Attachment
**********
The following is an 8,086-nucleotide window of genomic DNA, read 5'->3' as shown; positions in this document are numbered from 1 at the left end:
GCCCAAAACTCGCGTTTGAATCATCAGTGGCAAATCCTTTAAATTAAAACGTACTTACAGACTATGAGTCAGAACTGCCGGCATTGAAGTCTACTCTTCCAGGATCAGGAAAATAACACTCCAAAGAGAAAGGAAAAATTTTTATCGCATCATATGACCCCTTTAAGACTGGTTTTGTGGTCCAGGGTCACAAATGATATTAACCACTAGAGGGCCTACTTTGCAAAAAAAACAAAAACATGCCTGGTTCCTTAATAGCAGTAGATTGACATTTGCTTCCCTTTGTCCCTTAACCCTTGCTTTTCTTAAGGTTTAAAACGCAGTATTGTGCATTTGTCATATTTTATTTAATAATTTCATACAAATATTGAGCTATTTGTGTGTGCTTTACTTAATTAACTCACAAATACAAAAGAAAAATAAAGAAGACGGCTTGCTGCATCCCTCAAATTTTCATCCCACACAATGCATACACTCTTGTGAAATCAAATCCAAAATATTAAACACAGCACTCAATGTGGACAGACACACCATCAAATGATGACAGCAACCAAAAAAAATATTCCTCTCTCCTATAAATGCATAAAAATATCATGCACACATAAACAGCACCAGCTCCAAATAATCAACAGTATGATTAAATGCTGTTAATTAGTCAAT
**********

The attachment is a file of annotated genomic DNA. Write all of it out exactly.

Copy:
The following is an 8,086-nucleotide window of genomic DNA, read 5'->3' as shown; positions in this document are numbered from 1 at the left end:
GCCCAAAACTCGCGTTTGAATCATCAGTGGCAAATCCTTTAAATTAAAACGTACTTACAGACTATGAGTCAGAACTGCCGGCATTGAAGTCTACTCTTCCAGGATCAGGAAAATAACACTCCAAAGAGAAAGGAAAAATTTTTATCGCATCATATGACCCCTTTAAGACTGGTTTTGTGGTCCAGGGTCACAAATGATATTAACCACTAGAGGGCCTACTTTGCAAAAAAAACAAAAACATGCCTGGTTCCTTAATAGCAGTAGATTGACATTTGCTTCCCTTTGTCCCTTAACCCTTGCTTTTCTTAAGGTTTAAAACGCAGTATTGTGCATTTGTCATATTTTATTTAATAATTTCATACAAATATTGAGCTATTTGTGTGTGCTTTACTTAATTAACTCACAAATACAAAAGAAAAATAAAGAAGACGGCTTGCTGCATCCCTCAAATTTTCATCCCACACAATGCATACACTCTTGTGAAATCAAATCCAAAATATTAAACACAGCACTCAATGTGGACAGACACACCATCAAATGATGACAGCAACCAAAAAAAATATTCCTCTCTCCTATAAATGCATAAAAATATCATGCACACATAAACAGCACCAGCTCCAAATAATCAACAGTATGATTAAATGCTGTTAATTAGTCAAT